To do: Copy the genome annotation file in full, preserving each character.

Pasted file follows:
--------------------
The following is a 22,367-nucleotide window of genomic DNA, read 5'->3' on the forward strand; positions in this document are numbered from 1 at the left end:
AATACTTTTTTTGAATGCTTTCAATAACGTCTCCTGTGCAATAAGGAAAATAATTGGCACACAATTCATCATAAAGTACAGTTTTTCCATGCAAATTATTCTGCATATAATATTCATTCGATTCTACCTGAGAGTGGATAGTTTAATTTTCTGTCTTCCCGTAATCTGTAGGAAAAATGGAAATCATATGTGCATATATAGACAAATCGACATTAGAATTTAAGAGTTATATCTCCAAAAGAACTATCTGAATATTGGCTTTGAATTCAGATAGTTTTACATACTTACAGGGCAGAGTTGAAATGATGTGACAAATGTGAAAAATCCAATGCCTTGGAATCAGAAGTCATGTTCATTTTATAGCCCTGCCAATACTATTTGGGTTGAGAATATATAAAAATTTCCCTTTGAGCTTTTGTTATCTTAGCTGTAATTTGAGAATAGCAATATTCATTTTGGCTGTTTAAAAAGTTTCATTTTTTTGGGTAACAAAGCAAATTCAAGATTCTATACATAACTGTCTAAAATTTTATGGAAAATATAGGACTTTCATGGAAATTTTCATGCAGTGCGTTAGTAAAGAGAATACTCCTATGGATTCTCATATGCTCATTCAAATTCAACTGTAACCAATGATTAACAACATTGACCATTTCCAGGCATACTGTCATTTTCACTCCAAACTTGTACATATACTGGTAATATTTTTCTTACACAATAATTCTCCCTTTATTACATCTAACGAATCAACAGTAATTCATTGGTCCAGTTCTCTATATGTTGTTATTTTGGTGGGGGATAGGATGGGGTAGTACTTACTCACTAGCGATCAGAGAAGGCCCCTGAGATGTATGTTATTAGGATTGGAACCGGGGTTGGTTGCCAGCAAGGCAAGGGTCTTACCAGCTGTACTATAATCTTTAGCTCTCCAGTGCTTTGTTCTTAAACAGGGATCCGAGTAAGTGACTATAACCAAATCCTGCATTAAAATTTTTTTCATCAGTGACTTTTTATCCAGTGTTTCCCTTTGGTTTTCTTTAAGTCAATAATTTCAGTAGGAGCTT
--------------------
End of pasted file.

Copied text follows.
The following is a 22,367-nucleotide window of genomic DNA, read 5'->3' on the forward strand; positions in this document are numbered from 1 at the left end:
AATACTTTTTTTGAATGCTTTCAATAACGTCTCCTGTGCAATAAGGAAAATAATTGGCACACAATTCATCATAAAGTACAGTTTTTCCATGCAAATTATTCTGCATATAATATTCATTCGATTCTACCTGAGAGTGGATAGTTTAATTTTCTGTCTTCCCGTAATCTGTAGGAAAAATGGAAATCATATGTGCATATATAGACAAATCGACATTAGAATTTAAGAGTTATATCTCCAAAAGAACTATCTGAATATTGGCTTTGAATTCAGATAGTTTTACATACTTACAGGGCAGAGTTGAAATGATGTGACAAATGTGAAAAATCCAATGCCTTGGAATCAGAAGTCATGTTCATTTTATAGCCCTGCCAATACTATTTGGGTTGAGAATATATAAAAATTTCCCTTTGAGCTTTTGTTATCTTAGCTGTAATTTGAGAATAGCAATATTCATTTTGGCTGTTTAAAAAGTTTCATTTTTTTGGGTAACAAAGCAAATTCAAGATTCTATACATAACTGTCTAAAATTTTATGGAAAATATAGGACTTTCATGGAAATTTTCATGCAGTGCGTTAGTAAAGAGAATACTCCTATGGATTCTCATATGCTCATTCAAATTCAACTGTAACCAATGATTAACAACATTGACCATTTCCAGGCATACTGTCATTTTCACTCCAAACTTGTACATATACTGGTAATATTTTTCTTACACAATAATTCTCCCTTTATTACATCTAACGAATCAACAGTAATTCATTGGTCCAGTTCTCTATATGTTGTTATTTTGGTGGGGGATAGGATGGGGTAGTACTTACTCACTAGCGATCAGAGAAGGCCCCTGAGATGTATGTTATTAGGATTGGAACCGGGGTTGGTTGCCAGCAAGGCAAGGGTCTTACCAGCTGTACTATAATCTTTAGCTCTCCAGTGCTTTGTTCTTAAACAGGGATCCGAGTAAGTGACTATAACCAAATCCTGCATTAAAATTTTTTTCATCAGTGACTTTTTATCCAGTGTTTCCCTTTGGTTTTCTTTAAGTCAATAATTTCAGTAGGAGCTT